The world’s largest stablecoin Tether took a major step this week toward clamping down on unlawful uses of its USDT token by freezing over $400 million worth across more than 300 crypto wallets.
- Tether collaborated with US federal law enforcement agencies including the DOJ, FBI, and Secret Service to freeze over $400 million worth of funds across 326 crypto wallets.
- The frozen wallets were implicated in law enforcement investigations into financial crimes
- Tether took this action in response to calls from US lawmakers to scrutinize stablecoins over links to potential terrorist funding as well as clamp down on illicit uses.
- Tether highlighted its ramped up compliance efforts in letters to lawmakers
- This mass freeze of funds marks an unprecedented level of cooperation with law enforcement and Tether’s most aggressive action yet to self-police illegal crypto activity aligned with regulator expectations.
Tether executed the large-scale freeze of funds in collaboration with U.S. federal law enforcement agencies investigating financial crimes tied to blockchain activity. Specifically, the U.S. Department of Justice, Federal Bureau of Investigation, and Secret Service worked jointly with Tether to trace and freeze hundreds of wallets implicated in their probes.
The seizure of illegal funds followed calls by U.S. Senators and Representatives last October for greater scrutiny of Tether and fellow stablecoin issuer Binance over potential ties to terrorism financing. Lawmakers cited the ability of a coordinated Hamas attack against Israel to secure crypto donations through Tether’s network as grounds for pressing the Department of Justice to open investigations.
Tether Releases Letters Shared With The U.S. Senate Committee On Banking, Housing, And Urban Affairs And The U.S. House Financial Services Committee
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— Tether (@Tether_to) December 15, 2023
In response letters to lawmakers this week, Tether sought to reassure them it takes financial crimes seriously and has amped up efforts to detect and prevent illicit transactions. Tether highlighted adoption of stricter know-your-customer identification protocols in line with traditional banks, as well as deployment of advanced blockchain surveillance tools to analyze transaction patterns across multiple cryptocurrencies.
Specifically, Tether noted its use of a leading forensics tool called the Reactor managed by blockchain sleuthing firm Chainalysis. The tool scans reams of blockchain data points to flag high-risk crypto wallet addresses associated with suspicious behavior like rapid currency swaps, ties to dark web marketplaces, links to scam operations, or connections to sanctioned organizations.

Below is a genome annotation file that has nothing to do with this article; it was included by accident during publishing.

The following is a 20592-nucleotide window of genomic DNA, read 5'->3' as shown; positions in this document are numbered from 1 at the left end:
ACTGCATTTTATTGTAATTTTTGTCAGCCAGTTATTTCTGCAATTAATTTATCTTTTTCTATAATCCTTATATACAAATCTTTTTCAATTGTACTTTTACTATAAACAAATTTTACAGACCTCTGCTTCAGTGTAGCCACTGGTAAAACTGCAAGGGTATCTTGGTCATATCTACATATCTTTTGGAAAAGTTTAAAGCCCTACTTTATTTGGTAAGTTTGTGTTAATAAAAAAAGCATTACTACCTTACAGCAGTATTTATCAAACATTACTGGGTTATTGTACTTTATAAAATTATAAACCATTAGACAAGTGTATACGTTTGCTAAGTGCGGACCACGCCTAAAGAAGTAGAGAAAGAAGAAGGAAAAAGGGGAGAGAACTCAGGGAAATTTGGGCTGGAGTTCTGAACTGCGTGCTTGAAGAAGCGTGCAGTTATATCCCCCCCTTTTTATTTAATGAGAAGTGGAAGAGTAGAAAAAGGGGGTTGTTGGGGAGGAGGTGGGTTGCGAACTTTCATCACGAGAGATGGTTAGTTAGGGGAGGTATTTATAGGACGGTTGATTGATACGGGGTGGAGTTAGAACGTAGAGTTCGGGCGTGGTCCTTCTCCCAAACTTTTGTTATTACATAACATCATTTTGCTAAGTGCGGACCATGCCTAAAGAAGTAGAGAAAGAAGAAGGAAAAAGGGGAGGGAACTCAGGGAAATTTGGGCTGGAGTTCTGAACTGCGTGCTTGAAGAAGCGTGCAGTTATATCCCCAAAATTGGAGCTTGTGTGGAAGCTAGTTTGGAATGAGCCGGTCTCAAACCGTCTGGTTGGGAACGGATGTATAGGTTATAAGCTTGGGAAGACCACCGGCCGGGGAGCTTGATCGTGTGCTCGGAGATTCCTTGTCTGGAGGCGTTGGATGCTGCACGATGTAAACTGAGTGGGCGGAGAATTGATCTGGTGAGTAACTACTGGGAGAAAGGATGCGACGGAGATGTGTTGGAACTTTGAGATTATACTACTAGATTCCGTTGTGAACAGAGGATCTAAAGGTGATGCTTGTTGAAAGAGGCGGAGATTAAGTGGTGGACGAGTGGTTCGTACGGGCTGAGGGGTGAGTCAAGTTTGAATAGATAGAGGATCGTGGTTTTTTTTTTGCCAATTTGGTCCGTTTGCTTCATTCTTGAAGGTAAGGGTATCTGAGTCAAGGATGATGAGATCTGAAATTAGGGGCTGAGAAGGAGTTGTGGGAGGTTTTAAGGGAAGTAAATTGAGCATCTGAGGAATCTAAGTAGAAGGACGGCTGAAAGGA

By leveraging these tools and collaborating more actively with law enforcement officials, Tether aims to identify dirty money flows early and nip them in the bud with forceful interventions like this week’s mass wallet freeze impacting over $400 million worth of funds.
Tether described its latest actions as an “unprecedented cooperation between a virtual currency firm and federal law enforcement” in demonstrating its resolve to combat illegal crypto activity.
Previously, Tether had resisted calls to preemptively freeze funds without an official request from law enforcement based on probable cause. But this gradual shift toward voluntary freezing and soft censorship tactics shows Tether now taking a more aggressive enforcement stance aligned with heightened regulator expectations.
Other major crypto firms are likely to follow Tether’s lead in expanding voluntary policing of transactions enabled by vast data collection and proprietary analytics. However, the industry remains plagued by questions around users’ financial privacy and the consistency of enforcement actions dictating asset seizures.
The ramped up self-regulation also aims to ward off formal policy actions by federal authorities like the Treasury Department that could severely restrict the industry’s control over currency flows. But for now, Tether appears willing to play ball with law enforcement overseers by flexing its own surveillance muscles to block hundreds of millions worth of funds tied to suspected criminals.